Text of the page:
So don’t call this a remake. Wheatley intentionally sought to ensure his team went back to the novel instead of the film precisely because remaking Hitchcock would be a fool’s errand. Some will surely say re-envisioning the inspiration behind one of his films is just as foolhardy because comparing the two would be inevitable, but that should be a burden for audiences to combat rather than one that forces artists to quit. And I do think it’s a battle viewers can successfully fight since that alteration ostensibly guarantees both versions prove vastly different in tone, genre, and psychology. Where Hitchcock crafted a meticulously measured thriller that takes an abrupt left turn halfway through, Wheatley delivers a much more sinister, horror-infused variation on its same baseline theme.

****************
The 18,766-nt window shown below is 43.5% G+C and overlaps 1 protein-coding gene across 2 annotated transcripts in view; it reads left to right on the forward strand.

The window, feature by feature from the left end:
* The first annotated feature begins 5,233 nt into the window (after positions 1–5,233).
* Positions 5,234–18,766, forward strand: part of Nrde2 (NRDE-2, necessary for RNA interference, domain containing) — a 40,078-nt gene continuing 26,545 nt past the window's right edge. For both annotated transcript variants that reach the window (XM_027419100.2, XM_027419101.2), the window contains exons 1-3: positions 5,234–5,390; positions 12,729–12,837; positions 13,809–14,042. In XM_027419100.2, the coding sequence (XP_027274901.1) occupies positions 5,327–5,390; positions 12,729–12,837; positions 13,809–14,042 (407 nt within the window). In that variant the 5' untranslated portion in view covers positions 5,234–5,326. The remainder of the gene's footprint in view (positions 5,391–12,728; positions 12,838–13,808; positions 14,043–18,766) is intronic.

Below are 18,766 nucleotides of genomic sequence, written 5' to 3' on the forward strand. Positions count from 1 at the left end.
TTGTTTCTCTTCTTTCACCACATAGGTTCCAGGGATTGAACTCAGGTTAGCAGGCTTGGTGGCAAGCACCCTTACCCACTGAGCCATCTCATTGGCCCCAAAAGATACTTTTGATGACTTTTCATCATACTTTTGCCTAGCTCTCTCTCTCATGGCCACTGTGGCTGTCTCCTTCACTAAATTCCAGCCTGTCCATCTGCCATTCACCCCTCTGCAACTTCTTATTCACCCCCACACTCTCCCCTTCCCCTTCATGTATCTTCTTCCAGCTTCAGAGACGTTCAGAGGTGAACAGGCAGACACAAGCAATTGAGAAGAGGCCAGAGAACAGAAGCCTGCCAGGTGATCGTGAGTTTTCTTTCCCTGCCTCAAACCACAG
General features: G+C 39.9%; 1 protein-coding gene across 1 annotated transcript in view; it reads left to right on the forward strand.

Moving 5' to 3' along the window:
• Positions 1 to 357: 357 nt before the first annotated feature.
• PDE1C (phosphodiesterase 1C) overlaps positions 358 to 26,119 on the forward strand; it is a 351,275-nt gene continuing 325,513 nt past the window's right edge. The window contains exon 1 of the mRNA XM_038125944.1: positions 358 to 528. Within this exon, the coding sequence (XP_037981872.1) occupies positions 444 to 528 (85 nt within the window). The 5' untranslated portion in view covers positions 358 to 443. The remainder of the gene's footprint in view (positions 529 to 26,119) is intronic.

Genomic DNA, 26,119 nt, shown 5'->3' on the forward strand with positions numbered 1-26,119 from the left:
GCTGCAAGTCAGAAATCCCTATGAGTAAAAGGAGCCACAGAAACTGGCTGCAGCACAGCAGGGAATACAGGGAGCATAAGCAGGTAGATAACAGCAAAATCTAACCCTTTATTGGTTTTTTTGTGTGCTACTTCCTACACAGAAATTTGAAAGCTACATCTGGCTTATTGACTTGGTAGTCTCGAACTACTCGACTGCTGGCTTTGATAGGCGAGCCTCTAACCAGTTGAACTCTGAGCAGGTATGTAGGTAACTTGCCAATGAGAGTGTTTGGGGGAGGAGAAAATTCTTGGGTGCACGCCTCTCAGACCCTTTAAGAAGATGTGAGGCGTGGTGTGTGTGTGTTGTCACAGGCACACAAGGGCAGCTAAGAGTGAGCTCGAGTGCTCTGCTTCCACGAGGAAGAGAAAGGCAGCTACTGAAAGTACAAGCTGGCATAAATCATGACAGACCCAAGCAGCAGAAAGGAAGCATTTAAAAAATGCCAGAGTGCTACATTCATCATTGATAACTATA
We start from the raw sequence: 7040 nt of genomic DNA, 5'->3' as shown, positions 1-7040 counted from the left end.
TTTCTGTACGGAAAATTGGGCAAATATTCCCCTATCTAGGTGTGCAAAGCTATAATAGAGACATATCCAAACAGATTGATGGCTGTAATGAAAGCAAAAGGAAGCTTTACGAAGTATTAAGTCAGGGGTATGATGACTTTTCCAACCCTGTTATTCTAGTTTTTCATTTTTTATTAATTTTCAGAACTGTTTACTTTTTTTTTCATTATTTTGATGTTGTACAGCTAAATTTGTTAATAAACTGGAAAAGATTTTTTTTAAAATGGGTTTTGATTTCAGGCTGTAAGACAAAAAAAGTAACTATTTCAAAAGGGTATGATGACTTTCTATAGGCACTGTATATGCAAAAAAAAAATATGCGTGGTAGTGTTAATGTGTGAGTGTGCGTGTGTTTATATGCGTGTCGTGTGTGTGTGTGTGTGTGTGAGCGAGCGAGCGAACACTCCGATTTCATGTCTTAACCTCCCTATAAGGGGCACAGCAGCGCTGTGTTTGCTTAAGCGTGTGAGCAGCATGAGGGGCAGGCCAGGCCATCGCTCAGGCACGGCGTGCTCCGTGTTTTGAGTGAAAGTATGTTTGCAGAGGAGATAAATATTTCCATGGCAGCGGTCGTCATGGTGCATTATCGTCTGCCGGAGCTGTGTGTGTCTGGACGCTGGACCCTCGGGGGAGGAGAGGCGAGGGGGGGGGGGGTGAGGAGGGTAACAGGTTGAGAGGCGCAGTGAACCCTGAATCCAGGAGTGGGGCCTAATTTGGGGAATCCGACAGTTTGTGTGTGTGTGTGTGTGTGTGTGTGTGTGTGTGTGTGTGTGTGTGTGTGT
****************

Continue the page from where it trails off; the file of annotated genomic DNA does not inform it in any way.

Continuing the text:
The shift is felt straightaway as our young, nameless protagonist (Lily James’ “I”) awakens from a nightmare to reminisce about how she found herself at Maxim de Winter’s (Armie Hammer) palatial Manderley in the first place to even begin dreaming of a return to its neglected grounds. She’s running around a Monte Carlo hotel at the behest of her employer Mrs. Van Hopper (Ann Dowd) to secure an “impromptu” visit from de Winter while he’s standing in earshot of her failed attempt to bribe the maître d’. It’s a light introduction to two characters soon to fall in love and redirect the courses of their extremely disparate lives—the calm before the tumultuous storm that greets them back in England under Mrs. Danvers’ (Kristen Scott Thomas) darkened cloud.